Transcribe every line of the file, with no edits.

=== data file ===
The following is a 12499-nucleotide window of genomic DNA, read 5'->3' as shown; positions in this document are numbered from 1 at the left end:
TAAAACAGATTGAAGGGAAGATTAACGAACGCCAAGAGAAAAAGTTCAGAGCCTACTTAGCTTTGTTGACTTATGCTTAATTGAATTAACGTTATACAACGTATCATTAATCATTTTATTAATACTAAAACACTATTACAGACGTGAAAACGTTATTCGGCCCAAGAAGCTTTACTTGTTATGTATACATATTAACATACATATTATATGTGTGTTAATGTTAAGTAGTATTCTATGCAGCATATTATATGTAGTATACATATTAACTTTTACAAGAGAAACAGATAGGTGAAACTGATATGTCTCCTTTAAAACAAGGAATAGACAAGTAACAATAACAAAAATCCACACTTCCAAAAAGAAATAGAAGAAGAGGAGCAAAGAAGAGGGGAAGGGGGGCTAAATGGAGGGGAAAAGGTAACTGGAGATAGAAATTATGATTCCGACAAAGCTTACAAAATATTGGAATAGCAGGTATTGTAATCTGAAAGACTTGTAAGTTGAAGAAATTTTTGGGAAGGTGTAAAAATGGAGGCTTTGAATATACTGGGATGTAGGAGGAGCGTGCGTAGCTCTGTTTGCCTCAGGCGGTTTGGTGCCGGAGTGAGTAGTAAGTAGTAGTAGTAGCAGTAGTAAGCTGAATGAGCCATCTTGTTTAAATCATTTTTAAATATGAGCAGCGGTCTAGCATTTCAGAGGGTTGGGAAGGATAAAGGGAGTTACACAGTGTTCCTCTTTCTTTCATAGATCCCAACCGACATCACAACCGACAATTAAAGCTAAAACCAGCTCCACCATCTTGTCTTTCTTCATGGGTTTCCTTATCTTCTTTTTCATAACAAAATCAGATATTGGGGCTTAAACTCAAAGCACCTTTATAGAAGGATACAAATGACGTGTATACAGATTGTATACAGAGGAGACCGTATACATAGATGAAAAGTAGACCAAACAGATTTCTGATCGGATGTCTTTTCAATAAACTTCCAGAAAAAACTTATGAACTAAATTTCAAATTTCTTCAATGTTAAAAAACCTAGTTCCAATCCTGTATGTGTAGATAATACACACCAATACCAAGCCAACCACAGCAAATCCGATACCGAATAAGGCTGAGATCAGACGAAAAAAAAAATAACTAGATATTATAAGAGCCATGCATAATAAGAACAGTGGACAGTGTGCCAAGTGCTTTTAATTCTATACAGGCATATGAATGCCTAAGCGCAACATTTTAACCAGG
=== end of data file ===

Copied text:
The following is a 12499-nucleotide window of genomic DNA, read 5'->3' as shown; positions in this document are numbered from 1 at the left end:
TAAAACAGATTGAAGGGAAGATTAACGAACGCCAAGAGAAAAAGTTCAGAGCCTACTTAGCTTTGTTGACTTATGCTTAATTGAATTAACGTTATACAACGTATCATTAATCATTTTATTAATACTAAAACACTATTACAGACGTGAAAACGTTATTCGGCCCAAGAAGCTTTACTTGTTATGTATACATATTAACATACATATTATATGTGTGTTAATGTTAAGTAGTATTCTATGCAGCATATTATATGTAGTATACATATTAACTTTTACAAGAGAAACAGATAGGTGAAACTGATATGTCTCCTTTAAAACAAGGAATAGACAAGTAACAATAACAAAAATCCACACTTCCAAAAAGAAATAGAAGAAGAGGAGCAAAGAAGAGGGGAAGGGGGGCTAAATGGAGGGGAAAAGGTAACTGGAGATAGAAATTATGATTCCGACAAAGCTTACAAAATATTGGAATAGCAGGTATTGTAATCTGAAAGACTTGTAAGTTGAAGAAATTTTTGGGAAGGTGTAAAAATGGAGGCTTTGAATATACTGGGATGTAGGAGGAGCGTGCGTAGCTCTGTTTGCCTCAGGCGGTTTGGTGCCGGAGTGAGTAGTAAGTAGTAGTAGTAGCAGTAGTAAGCTGAATGAGCCATCTTGTTTAAATCATTTTTAAATATGAGCAGCGGTCTAGCATTTCAGAGGGTTGGGAAGGATAAAGGGAGTTACACAGTGTTCCTCTTTCTTTCATAGATCCCAACCGACATCACAACCGACAATTAAAGCTAAAACCAGCTCCACCATCTTGTCTTTCTTCATGGGTTTCCTTATCTTCTTTTTCATAACAAAATCAGATATTGGGGCTTAAACTCAAAGCACCTTTATAGAAGGATACAAATGACGTGTATACAGATTGTATACAGAGGAGACCGTATACATAGATGAAAAGTAGACCAAACAGATTTCTGATCGGATGTCTTTTCAATAAACTTCCAGAAAAAACTTATGAACTAAATTTCAAATTTCTTCAATGTTAAAAAACCTAGTTCCAATCCTGTATGTGTAGATAATACACACCAATACCAAGCCAACCACAGCAAATCCGATACCGAATAAGGCTGAGATCAGACGAAAAAAAAAATAACTAGATATTATAAGAGCCATGCATAATAAGAACAGTGGACAGTGTGCCAAGTGCTTTTAATTCTATACAGGCATATGAATGCCTAAGCGCAACATTTTAACCAGG